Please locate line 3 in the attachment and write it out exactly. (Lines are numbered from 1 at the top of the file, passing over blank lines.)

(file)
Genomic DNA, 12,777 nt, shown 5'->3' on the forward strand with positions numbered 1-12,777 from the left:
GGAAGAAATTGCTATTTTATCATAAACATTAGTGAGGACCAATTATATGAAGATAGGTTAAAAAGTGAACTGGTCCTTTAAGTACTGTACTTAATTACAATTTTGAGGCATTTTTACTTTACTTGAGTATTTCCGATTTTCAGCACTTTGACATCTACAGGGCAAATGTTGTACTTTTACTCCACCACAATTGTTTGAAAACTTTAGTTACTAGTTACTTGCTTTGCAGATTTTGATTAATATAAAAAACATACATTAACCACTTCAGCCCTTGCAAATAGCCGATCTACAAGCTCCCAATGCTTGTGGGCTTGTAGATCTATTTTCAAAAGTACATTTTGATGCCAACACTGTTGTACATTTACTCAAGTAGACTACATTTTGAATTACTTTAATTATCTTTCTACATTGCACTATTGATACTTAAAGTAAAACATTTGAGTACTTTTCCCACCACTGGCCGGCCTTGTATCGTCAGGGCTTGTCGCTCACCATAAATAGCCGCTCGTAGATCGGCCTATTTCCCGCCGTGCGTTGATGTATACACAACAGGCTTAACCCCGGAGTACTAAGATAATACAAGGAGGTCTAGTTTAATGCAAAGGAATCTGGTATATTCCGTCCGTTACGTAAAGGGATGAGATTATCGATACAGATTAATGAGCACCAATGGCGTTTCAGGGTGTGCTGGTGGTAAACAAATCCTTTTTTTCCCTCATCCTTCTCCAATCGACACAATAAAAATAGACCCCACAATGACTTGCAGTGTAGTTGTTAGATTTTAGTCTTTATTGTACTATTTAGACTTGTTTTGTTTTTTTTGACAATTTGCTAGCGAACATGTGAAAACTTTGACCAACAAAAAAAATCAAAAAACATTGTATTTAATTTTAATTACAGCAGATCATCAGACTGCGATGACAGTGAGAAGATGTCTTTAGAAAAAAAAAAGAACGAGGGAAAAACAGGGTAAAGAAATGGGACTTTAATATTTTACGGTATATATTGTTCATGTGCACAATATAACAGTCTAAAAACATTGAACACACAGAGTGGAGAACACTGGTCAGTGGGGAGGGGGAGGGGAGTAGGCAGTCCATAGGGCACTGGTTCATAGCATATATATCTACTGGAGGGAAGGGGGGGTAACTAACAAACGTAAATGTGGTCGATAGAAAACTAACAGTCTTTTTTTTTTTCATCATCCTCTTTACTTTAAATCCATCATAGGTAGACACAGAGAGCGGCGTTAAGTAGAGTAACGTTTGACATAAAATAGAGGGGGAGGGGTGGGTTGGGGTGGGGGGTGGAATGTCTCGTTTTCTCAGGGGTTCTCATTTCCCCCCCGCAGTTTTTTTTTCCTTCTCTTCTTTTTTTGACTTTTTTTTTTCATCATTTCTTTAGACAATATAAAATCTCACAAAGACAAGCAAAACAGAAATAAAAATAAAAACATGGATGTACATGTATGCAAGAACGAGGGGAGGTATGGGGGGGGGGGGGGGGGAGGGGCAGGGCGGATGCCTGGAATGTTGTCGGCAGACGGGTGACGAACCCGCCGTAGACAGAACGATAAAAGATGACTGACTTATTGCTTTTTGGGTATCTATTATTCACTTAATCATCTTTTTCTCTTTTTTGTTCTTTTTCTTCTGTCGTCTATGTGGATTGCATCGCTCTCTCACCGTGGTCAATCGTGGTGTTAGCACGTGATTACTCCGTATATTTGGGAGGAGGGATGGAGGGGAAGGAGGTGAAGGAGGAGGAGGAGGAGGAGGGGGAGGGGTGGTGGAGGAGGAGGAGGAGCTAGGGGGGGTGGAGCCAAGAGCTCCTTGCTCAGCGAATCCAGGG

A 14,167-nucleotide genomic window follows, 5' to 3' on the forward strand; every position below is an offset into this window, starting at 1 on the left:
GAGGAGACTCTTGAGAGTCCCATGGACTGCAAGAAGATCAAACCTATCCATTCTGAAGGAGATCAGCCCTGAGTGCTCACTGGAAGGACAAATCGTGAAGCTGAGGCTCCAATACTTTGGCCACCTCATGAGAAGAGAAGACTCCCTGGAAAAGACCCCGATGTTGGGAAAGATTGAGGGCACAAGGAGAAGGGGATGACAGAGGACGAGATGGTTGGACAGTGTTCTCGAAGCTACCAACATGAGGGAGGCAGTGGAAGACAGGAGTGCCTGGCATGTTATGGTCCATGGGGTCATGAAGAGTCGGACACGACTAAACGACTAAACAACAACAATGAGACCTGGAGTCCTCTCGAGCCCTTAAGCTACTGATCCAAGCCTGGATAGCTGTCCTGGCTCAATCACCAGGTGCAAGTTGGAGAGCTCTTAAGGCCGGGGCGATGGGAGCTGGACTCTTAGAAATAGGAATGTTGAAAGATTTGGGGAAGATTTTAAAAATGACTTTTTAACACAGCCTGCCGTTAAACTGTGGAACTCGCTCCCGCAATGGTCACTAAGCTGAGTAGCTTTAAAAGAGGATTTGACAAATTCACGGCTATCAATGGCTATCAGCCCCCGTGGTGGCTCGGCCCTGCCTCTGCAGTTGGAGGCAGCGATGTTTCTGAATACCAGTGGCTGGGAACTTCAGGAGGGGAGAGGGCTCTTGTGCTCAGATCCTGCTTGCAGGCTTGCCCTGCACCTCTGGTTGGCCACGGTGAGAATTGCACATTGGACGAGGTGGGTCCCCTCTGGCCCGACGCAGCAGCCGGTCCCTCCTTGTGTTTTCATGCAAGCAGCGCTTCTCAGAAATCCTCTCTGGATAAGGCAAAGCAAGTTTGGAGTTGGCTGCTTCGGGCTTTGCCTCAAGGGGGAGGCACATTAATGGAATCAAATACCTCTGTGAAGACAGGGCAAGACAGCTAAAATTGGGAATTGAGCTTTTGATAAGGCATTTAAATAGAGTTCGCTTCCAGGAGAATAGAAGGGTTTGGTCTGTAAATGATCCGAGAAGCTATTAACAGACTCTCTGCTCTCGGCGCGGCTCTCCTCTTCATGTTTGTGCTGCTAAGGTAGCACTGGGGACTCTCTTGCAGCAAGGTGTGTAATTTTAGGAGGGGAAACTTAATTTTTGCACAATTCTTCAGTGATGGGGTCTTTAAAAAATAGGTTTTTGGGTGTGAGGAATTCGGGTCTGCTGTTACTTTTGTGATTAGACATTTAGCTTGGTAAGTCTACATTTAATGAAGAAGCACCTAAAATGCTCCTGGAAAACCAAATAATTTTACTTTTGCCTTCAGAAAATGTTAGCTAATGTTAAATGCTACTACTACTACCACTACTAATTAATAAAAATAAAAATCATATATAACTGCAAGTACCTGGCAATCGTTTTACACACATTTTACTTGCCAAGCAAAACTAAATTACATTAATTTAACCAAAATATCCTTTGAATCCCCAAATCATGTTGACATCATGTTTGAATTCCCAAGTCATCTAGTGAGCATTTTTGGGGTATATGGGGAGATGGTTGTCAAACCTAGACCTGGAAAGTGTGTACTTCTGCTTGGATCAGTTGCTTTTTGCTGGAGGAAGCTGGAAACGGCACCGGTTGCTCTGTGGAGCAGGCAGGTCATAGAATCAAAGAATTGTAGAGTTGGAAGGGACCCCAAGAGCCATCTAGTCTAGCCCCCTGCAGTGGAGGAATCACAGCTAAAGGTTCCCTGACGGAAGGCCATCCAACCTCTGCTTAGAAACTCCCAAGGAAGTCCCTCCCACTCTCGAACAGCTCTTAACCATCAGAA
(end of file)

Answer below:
A 14,167-nucleotide genomic window follows, 5' to 3' on the forward strand; every position below is an offset into this window, starting at 1 on the left: